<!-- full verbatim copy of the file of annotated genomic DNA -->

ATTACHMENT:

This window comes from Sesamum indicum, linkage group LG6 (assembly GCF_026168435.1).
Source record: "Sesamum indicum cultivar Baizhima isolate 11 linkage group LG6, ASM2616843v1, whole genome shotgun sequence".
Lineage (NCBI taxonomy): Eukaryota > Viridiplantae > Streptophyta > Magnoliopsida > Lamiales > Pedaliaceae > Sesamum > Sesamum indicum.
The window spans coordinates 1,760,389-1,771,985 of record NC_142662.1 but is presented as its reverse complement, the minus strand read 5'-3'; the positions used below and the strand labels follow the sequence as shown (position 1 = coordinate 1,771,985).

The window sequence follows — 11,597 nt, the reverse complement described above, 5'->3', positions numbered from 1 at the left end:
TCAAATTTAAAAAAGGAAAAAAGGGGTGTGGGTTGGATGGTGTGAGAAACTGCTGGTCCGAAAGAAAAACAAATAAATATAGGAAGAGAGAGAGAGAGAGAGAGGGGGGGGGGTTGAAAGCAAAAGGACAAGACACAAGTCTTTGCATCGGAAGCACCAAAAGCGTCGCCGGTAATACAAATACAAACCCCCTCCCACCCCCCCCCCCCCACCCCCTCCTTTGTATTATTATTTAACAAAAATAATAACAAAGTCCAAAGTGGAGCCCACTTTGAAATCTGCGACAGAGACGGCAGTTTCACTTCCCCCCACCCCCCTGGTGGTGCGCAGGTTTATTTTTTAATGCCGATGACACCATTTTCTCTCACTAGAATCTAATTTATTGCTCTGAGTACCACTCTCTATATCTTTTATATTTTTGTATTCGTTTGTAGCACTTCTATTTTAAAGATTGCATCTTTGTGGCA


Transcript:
This window comes from Sesamum indicum, linkage group LG6 (assembly GCF_026168435.1).
Source record: "Sesamum indicum cultivar Baizhima isolate 11 linkage group LG6, ASM2616843v1, whole genome shotgun sequence".
Lineage (NCBI taxonomy): Eukaryota > Viridiplantae > Streptophyta > Magnoliopsida > Lamiales > Pedaliaceae > Sesamum > Sesamum indicum.
The window spans coordinates 1,760,389-1,771,985 of record NC_142662.1 but is presented as its reverse complement, the minus strand read 5'-3'; the positions used below and the strand labels follow the sequence as shown (position 1 = coordinate 1,771,985).

The window sequence follows — 11,597 nt, the reverse complement described above, 5'->3', positions numbered from 1 at the left end:
TCAAATTTAAAAAAGGAAAAAAGGGGTGTGGGTTGGATGGTGTGAGAAACTGCTGGTCCGAAAGAAAAACAAATAAATATAGGAAGAGAGAGAGAGAGAGAGAGGGGGGGGGGTTGAAAGCAAAAGGACAAGACACAAGTCTTTGCATCGGAAGCACCAAAAGCGTCGCCGGTAATACAAATACAAACCCCCTCCCACCCCCCCCCCCCCACCCCCTCCTTTGTATTATTATTTAACAAAAATAATAACAAAGTCCAAAGTGGAGCCCACTTTGAAATCTGCGACAGAGACGGCAGTTTCACTTCCCCCCACCCCCCTGGTGGTGCGCAGGTTTATTTTTTAATGCCGATGACACCATTTTCTCTCACTAGAATCTAATTTATTGCTCTGAGTACCACTCTCTATATCTTTTATATTTTTGTATTCGTTTGTAGCACTTCTATTTTAAAGATTGCATCTTTGTGGCA